Review process and quality assessment – We assessed the quality of each included study using a contextually adapted version of Nordström’s and Wilde-Larsson’s (2006) scheme, which, in turn, is a modified version of the Critical Appraisal Skills Programme Tools (CASP) for qualitative and quantitative studies (Public Health Resource Unit, 2006), and AMSTAR. AMSTAR is a tool used to assess the methodological quality of systematic reviews (Shea et al., 2007). The scoring form used included data on study design, participant characteristics, settings, ethical considerations, analyses, and findings. Based on these data, studies were then rated to be of high, medium or low quality. All steps in the selection process and the appraisal and data extraction were performed by two or three independent researchers, as recommended by Higgins and Green (2011). Any differences or uncertainties were discussed by the research team as a whole (four members) until agreement was reached.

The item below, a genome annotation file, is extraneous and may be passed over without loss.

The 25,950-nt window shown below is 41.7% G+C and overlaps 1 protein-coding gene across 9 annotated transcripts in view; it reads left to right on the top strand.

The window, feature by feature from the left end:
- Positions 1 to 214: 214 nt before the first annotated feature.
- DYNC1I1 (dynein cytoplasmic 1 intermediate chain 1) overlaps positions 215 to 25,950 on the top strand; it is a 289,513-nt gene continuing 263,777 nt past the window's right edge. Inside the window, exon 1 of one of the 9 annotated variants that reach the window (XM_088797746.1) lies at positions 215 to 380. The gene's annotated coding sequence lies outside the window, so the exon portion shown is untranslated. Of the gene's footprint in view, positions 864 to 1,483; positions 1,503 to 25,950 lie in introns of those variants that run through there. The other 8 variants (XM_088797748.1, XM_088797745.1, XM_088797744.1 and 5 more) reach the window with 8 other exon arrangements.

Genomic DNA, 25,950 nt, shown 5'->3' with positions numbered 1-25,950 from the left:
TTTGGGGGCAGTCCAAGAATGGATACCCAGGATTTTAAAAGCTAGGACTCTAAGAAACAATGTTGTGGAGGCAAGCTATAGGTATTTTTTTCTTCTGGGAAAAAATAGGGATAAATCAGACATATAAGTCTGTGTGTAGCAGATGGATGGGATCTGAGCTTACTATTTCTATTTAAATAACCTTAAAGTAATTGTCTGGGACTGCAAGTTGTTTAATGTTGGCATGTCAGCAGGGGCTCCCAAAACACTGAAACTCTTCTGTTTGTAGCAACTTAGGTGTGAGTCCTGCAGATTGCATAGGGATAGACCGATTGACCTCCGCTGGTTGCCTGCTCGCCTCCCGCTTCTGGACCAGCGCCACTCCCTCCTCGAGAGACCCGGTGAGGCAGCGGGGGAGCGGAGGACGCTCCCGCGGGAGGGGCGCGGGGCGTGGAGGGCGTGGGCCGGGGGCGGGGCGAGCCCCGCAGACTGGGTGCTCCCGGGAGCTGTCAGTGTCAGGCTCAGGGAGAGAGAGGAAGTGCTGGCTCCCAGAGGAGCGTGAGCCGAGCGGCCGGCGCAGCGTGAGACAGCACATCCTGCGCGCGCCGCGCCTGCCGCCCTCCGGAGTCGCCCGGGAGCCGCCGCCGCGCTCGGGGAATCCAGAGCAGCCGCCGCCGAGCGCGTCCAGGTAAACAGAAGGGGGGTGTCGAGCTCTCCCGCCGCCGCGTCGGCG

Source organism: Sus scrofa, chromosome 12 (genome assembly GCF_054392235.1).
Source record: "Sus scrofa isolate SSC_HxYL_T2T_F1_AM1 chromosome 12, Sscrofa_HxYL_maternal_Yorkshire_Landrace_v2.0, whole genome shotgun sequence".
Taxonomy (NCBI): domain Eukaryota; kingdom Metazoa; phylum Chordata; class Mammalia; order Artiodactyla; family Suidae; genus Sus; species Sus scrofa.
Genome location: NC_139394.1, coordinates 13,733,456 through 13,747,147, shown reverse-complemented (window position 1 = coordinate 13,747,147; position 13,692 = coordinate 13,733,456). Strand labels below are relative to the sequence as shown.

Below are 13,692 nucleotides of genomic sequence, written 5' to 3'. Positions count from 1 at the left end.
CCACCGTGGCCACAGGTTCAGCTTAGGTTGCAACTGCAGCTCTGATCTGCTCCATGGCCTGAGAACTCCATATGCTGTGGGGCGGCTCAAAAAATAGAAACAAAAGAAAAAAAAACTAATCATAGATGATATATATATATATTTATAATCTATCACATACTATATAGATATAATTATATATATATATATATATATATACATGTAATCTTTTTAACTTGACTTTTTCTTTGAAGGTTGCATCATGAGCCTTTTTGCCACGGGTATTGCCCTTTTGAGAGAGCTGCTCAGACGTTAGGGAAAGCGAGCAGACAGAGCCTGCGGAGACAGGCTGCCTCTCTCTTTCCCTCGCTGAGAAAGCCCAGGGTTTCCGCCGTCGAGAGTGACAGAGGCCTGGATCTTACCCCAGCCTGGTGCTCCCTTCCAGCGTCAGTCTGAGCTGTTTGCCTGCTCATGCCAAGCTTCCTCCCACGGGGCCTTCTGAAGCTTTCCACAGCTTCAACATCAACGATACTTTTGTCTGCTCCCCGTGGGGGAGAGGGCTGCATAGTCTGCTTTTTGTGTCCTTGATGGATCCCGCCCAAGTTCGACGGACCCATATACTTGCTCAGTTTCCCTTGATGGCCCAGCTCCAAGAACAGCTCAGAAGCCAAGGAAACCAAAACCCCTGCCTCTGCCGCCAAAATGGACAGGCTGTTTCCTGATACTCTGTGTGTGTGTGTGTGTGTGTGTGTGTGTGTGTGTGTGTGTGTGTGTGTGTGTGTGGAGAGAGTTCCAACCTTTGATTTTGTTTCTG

We synthesised and analysed the extracted findings according to the analysis stages specified by Whittemore and Knafl (2005). This descriptive thematic analysis consists of data reduction, data display, data comparison, conclusion, and verification. The format of the data reduction and display steps was guided by the system used. (See above.) The comparison step then showed great resemblances to the process titled “open coding” in the constant comparative method tradition (Glaser & Strauss, 1967). Coding of the data displays took place and codes regarded as related were combined into categories. Following this coding process, we compared categories and developed superior categories. We constantly checked codes, categories, and superior categories against the data displays and original articles.
Results – tabular form